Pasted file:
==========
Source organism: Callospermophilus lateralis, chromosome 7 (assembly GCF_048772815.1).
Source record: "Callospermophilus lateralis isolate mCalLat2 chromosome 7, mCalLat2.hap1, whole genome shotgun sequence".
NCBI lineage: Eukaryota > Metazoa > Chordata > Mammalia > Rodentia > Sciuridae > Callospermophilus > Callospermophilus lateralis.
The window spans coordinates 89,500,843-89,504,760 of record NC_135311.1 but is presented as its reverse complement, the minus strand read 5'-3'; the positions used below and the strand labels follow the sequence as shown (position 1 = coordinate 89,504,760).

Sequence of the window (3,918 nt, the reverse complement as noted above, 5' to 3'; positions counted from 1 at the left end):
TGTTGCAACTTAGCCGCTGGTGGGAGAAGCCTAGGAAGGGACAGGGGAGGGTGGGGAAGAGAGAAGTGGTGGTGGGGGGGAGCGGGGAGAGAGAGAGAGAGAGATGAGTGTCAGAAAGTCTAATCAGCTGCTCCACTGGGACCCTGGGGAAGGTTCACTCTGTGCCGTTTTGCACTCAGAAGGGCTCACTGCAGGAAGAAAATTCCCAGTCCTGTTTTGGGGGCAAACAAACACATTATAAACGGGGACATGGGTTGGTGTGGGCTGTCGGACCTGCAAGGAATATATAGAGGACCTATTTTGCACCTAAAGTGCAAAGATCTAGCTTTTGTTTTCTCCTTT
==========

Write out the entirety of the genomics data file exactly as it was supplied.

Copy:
Source organism: Callospermophilus lateralis, chromosome 7 (assembly GCF_048772815.1).
Source record: "Callospermophilus lateralis isolate mCalLat2 chromosome 7, mCalLat2.hap1, whole genome shotgun sequence".
NCBI lineage: Eukaryota > Metazoa > Chordata > Mammalia > Rodentia > Sciuridae > Callospermophilus > Callospermophilus lateralis.
The window spans coordinates 89,500,843-89,504,760 of record NC_135311.1 but is presented as its reverse complement, the minus strand read 5'-3'; the positions used below and the strand labels follow the sequence as shown (position 1 = coordinate 89,504,760).

Sequence of the window (3,918 nt, the reverse complement as noted above, 5' to 3'; positions counted from 1 at the left end):
TGTTGCAACTTAGCCGCTGGTGGGAGAAGCCTAGGAAGGGACAGGGGAGGGTGGGGAAGAGAGAAGTGGTGGTGGGGGGGAGCGGGGAGAGAGAGAGAGAGAGATGAGTGTCAGAAAGTCTAATCAGCTGCTCCACTGGGACCCTGGGGAAGGTTCACTCTGTGCCGTTTTGCACTCAGAAGGGCTCACTGCAGGAAGAAAATTCCCAGTCCTGTTTTGGGGGCAAACAAACACATTATAAACGGGGACATGGGTTGGTGTGGGCTGTCGGACCTGCAAGGAATATATAGAGGACCTATTTTGCACCTAAAGTGCAAAGATCTAGCTTTTGTTTTCTCCTTT